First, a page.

6. The text of the original poem includes this note: “General Otho Holland Williams. Maryland, in the recollections of her Revolutionary chivalry, must be justly proud of the fame and memory of her Williams. Young Williams marched with the first detachment of hunting-shirts from Maryland, and joined the Army of Liberty before Cambridge, in the dawn of the Revolution [Maryland sent two companies of riflemen to Boston in the summer of 1775 whose frontier dress, including hunting shirts, was much remarked upon]; was promoted to Major in Rawling’s Rifle Regiment in ‘76, and taken prisoner at the surrender of Fort Washington, where his sharp-shooting corps literally heaped the ground with the Hessian dead. Major Williams suffered all the horrors and privations of captivity during a long confinement, and, through the intercession of his friend, the late General Wilkinson, was at length exchanged for Major Ackland, of the British Army. Williams rejoined the American Army with the rank of Colonel of the Sixth Maryland Regiment, marched to the South, was appointed Adjutant General to both Gates and Greene, and consummated his military glory in the severe actions of the Carolinas, from Camden to Eutaw. Admired by Washington, beloved by Greene, to whom he was a most valued and confidential advisor, he was, at the close of the war, recommended by those illustrious patriots, to Congress, for promotion, to the rank of Brigadier [General]. Congress declined the promotion on the score of rank, but granted it on the better consideration of eminent talents and services. On the adoption of the present Constitution, General Williams received from the Father of his Country the appointment of Collector of Baltimore [i.e. head of the Customs House, a lucrative government patronage job], one of the very best appointments in the gift of the new Government. ‘Too soon for his country,’ but in the full meridian of his fame, General Williams sunk under the effects of disease, contracted during the sufferings of his captivity, and expired in 1794.”

7.The text of the original poem includes this note: “At the battle of Eutaw Springs, the Old Maryland Line, led by Howard and Williams, rushed upon the enemy with the bayonet; and so fierce and deadly was the encounter, that, after the action, many of the Marylanders, and the third British Regiment, or Old Bluffs, were found transfixed [i.e. impaled or stabbed] by each others weapons.”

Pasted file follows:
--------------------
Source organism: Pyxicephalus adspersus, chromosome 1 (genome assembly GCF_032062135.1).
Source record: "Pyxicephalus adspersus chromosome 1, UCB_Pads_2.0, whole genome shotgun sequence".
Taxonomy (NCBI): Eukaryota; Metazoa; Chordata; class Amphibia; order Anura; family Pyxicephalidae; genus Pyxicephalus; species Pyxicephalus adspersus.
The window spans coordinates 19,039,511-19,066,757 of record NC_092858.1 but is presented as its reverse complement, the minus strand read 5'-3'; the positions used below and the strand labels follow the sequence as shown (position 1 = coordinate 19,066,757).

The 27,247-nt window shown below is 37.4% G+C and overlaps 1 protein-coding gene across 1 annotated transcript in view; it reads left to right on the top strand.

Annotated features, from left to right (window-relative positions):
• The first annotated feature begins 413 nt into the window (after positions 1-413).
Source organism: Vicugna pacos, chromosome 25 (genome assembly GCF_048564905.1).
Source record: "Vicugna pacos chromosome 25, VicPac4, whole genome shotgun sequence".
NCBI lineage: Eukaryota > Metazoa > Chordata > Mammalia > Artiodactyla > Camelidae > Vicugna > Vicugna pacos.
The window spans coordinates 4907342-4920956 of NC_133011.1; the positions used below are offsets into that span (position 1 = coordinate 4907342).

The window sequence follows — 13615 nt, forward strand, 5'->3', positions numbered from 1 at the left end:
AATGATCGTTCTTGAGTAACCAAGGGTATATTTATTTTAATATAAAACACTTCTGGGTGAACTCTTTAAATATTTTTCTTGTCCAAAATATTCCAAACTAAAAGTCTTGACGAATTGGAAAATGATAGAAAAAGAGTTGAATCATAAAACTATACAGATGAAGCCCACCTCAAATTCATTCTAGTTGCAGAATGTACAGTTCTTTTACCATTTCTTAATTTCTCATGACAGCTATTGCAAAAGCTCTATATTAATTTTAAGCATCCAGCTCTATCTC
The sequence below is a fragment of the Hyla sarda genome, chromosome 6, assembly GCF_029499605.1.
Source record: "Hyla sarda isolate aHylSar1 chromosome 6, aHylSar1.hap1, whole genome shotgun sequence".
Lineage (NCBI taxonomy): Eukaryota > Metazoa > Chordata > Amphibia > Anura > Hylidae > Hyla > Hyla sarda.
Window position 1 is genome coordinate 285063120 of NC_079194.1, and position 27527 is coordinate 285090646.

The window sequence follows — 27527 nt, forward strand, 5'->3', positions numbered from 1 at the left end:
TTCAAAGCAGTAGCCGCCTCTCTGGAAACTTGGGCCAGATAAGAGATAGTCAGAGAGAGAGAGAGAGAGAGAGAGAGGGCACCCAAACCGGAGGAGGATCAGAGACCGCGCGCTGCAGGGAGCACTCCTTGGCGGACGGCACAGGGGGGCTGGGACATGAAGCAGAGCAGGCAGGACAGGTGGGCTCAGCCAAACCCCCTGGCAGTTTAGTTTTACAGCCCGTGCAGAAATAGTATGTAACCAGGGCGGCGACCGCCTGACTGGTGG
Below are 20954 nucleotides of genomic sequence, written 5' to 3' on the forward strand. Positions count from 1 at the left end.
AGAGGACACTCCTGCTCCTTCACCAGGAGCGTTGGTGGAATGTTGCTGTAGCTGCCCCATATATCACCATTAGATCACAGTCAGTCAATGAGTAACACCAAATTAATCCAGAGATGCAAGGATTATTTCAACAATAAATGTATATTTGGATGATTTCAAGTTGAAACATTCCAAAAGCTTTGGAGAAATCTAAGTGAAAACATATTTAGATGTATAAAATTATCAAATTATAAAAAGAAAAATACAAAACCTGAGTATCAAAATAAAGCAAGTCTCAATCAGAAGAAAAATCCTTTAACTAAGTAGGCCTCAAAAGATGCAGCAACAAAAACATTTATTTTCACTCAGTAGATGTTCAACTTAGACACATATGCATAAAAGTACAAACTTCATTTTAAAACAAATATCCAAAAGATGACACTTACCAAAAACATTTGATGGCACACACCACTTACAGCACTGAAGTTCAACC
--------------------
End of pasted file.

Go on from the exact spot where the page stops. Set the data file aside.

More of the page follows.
8. The text of the original poem includes this note: “The Baron De Kalb fell under eleven wounds at Camden. He received the kindest attentions from Cornwallis, and other Chiefs of the British. Lee says, ‘Never were the last moments of a soldier better employed.’ He dictated a letter to General Smallwood, who succeeded to the command of his division, expressing his admiration of their late noble though unsuccessful stand, and reciting the eulogy which their bravery had extorted from the enemy. Feeling the pressure of death, he stretched out his quivering hand to his friend Du Buysson, proud of his 27 generous wounds, and breathed his last in benediction on his faithful, brave division, the Old Maryland Line, and the regiment of Delaware, which latter, nearly annihilated in the battle of Camden, was reduced to two companies, and which formed the ‘renowned Delawares,’ commanded by the ‘brave, meritorious, and unrewarded Kirkwood.’” The letter from Charles-François, vicomte Du Buysson, a French officer fighting with the Americans, to Washington, can be read here.

9. The text of the original poem includes this note: “Gen. Samuel Smith, distinguished in the defense of the Delaware in ‘77; probably the oldest survivor in years and rank, of the Old Maryland Line.”

10. The text of the original poem includes this note: “Gen. [Philip] Reed of the Eastern Shore. Was severely wounded at Camden. In the last war [of 1812], this veteran, a cripple from his Revolutionary wound, turned out again in arms, and successfully opposed the enterprises of the enemy in the Chesapeake, thus showing that neither age nor wounds had changed or impaired ‘the rare stuff which composed the Old Maryland Line.’” Reed commanded the Maryland militia who defeated the British at the Battle of Caulk’s Field in August, 1814, one of the militia’s only victories during the war.

11. The text of the original poem includes this note: “Col. Anderson [probably Maj. Archibald Anderson, killed at the Battle of Guilford Courthouse, March, 1781]. A gallant officer in the regiment of Howard, and distinguished himself at the battle of the Cowpens.”

12. The text of the original poem includes this note: “Col. William Dent Beall. Served from nearly the first to quite the last of the Revolutionary War, having been engaged in the action on the Combahee, in 1782, where the chivalric and lamented [Col. John] Laurens fell.” Beall’s military service began in July, 1776, as a lieutenant in the Flying Camp.

13. The text of the original poem includes this note: “Adjutant Lowry Donaldson, who fell at North Point, 1814, saying ‘I die, but let not the battle die with me.’” The Battle of North Point was part of the American defense of Baltimore during the British attack 12-14 September 1814, the “days of September” the poem refers to.

14. The text of the original poem includes this note: “James McCulloch, Collector of Baltimore, a soldier of the Revolution. When the British landed at North Point, the veteran McCulloch shouldered a musket as a volunteer, and marching to meet the enemy, some young men were discovered on an elevation, looking through a spy-glass. ‘What are ye looking at?’ asked McCulloch. ‘At the British’ was the reply. ‘Pshaw,’ said the heroic old man, ‘come along with me and I’ll ensure ye a better view of them.’ Shot through the thigh, and lying on the field, the British were astonished to see a frosty-haired grandfather among young soldiers, and asked ‘What are ye doing here, Grandada’? ‘Fighting the enemies of my country,’ was the reply. ‘Why, you are too old.’ ‘Not a bit,” replied the heroic veteran; “I have fought you twice, and if, with the blessing of God I recover from my wounds, I shall be ready for you a third time.’”